Identifier

etd-11132013-184130

Degree

Master of Mass Communication (MMC)

Department

Mass Communication

Document Type

Thesis

Abstract

This study investigates the relationship between smartphone and desktop or laptop computer users’ characteristics and online content creation and participation. A survey collected demographic information as well as detailed information on which devices were preferred by the participants in various circumstances. Results showed age and income were the two primary demographic factors in determining a user’s degree of comfort with technology as well as their likelihood to participate with or create online content. Employing the Diffusion of Innovations theory, this research found support for the idea that home computers have seen to fruition the diffusion process, and are not factors in participant’s self-reporting of their level of online expertise. Looking at the use of technology through the Technology Acceptance Model lens, this research indicates that the usefulness a generation once saw in the proliferation of the home computer now has been more perceived and adopted in the area of smartphone use. This fairly widespread view of smartphone usefulness, except in the oldest age categories, indicates that like the computer becoming ubiquitous, soon too will the smartphone follow the same path. Interesting findings include the disconnect between a user’s self-concept and their actions; the Content consumers group, who generally consumes rather than creates or interacts with content, seems to rate themselves higher as influencers and experts online than the group who actually creates the content. And interestingly, those that are Smartphone averse will actually use their smartphones more in certain instances than Content consumers. Why participants’ self-concept differed from their self-reported usage patterns, in my view, is attributable to the fact that as the comfort level with technology rises, the awareness of that technology ebbs. This illustrates the power of ubiquity; once a piece of technology becomes commonplace or highly familiar, the user concentrates less on the device because it has become part of his or her daily routine. This, in turn, causes the user’s self-concept about the relationship between him or her and technology to become less based on actual usage patterns and more based on perception.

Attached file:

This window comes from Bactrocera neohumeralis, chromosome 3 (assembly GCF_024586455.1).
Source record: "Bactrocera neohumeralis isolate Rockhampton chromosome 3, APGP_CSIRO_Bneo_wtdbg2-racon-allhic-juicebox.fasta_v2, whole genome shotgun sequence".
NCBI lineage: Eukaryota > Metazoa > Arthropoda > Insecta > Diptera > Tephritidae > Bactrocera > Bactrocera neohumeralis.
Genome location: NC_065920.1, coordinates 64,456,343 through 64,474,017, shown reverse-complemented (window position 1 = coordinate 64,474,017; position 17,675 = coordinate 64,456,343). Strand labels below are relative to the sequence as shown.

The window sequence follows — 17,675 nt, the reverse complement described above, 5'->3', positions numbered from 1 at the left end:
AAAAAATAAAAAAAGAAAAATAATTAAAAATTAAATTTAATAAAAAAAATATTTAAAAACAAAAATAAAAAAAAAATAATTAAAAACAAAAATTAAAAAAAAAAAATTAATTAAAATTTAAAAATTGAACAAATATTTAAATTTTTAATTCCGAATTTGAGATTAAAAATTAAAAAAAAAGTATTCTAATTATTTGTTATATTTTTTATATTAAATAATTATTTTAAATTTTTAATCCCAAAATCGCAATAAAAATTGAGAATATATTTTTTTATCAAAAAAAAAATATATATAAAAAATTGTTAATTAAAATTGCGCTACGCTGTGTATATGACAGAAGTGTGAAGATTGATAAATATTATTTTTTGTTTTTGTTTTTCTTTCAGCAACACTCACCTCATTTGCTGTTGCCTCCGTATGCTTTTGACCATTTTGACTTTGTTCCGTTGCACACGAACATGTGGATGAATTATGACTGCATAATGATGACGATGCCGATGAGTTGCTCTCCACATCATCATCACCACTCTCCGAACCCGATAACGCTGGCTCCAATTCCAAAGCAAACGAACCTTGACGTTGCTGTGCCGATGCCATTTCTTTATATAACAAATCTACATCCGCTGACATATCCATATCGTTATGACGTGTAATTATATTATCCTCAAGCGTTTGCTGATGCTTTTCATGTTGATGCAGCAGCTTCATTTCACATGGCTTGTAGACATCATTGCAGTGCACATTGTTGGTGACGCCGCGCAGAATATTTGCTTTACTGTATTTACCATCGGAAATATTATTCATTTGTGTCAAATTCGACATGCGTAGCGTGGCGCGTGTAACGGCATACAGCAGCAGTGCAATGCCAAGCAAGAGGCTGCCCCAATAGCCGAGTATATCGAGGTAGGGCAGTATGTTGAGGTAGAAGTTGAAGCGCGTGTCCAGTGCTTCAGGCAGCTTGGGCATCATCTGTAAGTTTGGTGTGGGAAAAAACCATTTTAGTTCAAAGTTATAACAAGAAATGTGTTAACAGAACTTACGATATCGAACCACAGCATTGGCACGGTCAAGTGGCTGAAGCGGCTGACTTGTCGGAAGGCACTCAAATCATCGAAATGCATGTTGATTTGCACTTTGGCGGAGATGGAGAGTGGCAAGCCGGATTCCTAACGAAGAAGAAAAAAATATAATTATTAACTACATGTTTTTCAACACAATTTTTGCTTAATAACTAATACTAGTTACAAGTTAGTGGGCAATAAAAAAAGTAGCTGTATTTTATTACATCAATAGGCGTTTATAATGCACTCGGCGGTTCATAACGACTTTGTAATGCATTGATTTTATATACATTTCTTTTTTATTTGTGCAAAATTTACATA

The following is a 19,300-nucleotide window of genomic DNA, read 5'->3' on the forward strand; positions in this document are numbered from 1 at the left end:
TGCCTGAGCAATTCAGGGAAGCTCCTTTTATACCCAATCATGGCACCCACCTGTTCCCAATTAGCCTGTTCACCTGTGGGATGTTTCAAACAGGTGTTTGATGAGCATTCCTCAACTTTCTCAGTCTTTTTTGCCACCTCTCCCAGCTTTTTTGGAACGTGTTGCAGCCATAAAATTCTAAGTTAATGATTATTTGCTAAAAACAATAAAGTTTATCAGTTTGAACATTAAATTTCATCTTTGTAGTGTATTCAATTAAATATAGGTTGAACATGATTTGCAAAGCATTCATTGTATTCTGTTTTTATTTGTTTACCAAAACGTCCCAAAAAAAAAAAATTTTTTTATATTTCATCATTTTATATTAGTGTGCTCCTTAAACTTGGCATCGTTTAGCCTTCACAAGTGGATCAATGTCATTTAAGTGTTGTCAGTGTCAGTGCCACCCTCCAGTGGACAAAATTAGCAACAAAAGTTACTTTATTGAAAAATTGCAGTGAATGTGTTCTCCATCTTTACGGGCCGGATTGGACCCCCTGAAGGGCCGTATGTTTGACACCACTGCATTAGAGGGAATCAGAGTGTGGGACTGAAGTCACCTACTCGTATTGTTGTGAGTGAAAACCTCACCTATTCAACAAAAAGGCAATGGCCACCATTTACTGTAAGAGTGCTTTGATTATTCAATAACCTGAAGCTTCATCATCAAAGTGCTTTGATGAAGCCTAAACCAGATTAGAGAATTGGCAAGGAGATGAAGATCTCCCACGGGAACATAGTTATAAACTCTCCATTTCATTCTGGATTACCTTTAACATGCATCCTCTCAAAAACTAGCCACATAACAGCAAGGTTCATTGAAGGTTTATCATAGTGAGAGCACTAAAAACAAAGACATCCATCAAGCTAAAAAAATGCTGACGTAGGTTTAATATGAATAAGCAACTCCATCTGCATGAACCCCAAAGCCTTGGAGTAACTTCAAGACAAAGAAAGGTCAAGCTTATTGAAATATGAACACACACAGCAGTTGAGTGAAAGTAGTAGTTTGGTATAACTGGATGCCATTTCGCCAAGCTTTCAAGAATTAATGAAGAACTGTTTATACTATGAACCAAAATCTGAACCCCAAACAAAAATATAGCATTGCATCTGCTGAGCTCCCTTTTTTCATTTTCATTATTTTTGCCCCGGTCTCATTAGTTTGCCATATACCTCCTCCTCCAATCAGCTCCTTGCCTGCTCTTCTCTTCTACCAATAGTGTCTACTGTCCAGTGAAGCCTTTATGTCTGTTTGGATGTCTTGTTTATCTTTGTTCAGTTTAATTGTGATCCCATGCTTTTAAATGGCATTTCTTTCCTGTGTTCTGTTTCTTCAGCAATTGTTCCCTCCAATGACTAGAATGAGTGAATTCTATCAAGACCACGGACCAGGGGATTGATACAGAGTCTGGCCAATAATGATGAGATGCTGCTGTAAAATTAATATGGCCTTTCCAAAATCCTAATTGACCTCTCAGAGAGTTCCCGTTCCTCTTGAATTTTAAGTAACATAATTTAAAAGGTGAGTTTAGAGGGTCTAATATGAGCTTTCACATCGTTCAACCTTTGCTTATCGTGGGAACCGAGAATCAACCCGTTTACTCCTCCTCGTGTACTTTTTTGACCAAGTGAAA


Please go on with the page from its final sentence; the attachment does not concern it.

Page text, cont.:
Date

2013

Document Availability at the Time of Submission

Release the entire work immediately for access worldwide.

Committee Chair

Porter, Lance

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